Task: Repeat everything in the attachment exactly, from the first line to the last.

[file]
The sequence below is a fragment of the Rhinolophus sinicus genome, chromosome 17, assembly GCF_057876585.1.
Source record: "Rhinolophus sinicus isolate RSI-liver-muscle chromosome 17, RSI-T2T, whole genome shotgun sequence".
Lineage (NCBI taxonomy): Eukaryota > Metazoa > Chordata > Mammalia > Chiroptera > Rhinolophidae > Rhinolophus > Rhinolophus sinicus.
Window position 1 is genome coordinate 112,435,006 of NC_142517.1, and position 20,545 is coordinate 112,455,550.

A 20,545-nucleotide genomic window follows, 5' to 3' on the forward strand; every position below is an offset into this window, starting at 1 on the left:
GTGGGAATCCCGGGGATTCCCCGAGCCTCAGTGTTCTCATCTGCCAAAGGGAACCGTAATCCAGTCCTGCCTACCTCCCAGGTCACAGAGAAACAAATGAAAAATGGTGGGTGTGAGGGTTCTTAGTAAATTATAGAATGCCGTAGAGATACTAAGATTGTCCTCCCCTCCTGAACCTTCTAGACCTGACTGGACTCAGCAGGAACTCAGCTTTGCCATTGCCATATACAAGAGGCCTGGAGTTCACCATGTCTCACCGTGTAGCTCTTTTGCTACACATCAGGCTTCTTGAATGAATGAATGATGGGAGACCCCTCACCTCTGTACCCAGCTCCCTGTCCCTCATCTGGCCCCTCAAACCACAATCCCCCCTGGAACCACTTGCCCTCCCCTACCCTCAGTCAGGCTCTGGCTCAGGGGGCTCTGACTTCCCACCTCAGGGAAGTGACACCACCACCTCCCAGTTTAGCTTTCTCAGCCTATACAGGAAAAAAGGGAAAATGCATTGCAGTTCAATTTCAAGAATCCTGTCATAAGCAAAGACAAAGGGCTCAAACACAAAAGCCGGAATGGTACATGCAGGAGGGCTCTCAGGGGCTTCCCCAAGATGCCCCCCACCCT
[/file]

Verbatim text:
The sequence below is a fragment of the Rhinolophus sinicus genome, chromosome 17, assembly GCF_057876585.1.
Source record: "Rhinolophus sinicus isolate RSI-liver-muscle chromosome 17, RSI-T2T, whole genome shotgun sequence".
Lineage (NCBI taxonomy): Eukaryota > Metazoa > Chordata > Mammalia > Chiroptera > Rhinolophidae > Rhinolophus > Rhinolophus sinicus.
Window position 1 is genome coordinate 112,435,006 of NC_142517.1, and position 20,545 is coordinate 112,455,550.

A 20,545-nucleotide genomic window follows, 5' to 3' on the forward strand; every position below is an offset into this window, starting at 1 on the left:
GTGGGAATCCCGGGGATTCCCCGAGCCTCAGTGTTCTCATCTGCCAAAGGGAACCGTAATCCAGTCCTGCCTACCTCCCAGGTCACAGAGAAACAAATGAAAAATGGTGGGTGTGAGGGTTCTTAGTAAATTATAGAATGCCGTAGAGATACTAAGATTGTCCTCCCCTCCTGAACCTTCTAGACCTGACTGGACTCAGCAGGAACTCAGCTTTGCCATTGCCATATACAAGAGGCCTGGAGTTCACCATGTCTCACCGTGTAGCTCTTTTGCTACACATCAGGCTTCTTGAATGAATGAATGATGGGAGACCCCTCACCTCTGTACCCAGCTCCCTGTCCCTCATCTGGCCCCTCAAACCACAATCCCCCCTGGAACCACTTGCCCTCCCCTACCCTCAGTCAGGCTCTGGCTCAGGGGGCTCTGACTTCCCACCTCAGGGAAGTGACACCACCACCTCCCAGTTTAGCTTTCTCAGCCTATACAGGAAAAAAGGGAAAATGCATTGCAGTTCAATTTCAAGAATCCTGTCATAAGCAAAGACAAAGGGCTCAAACACAAAAGCCGGAATGGTACATGCAGGAGGGCTCTCAGGGGCTTCCCCAAGATGCCCCCCACCCT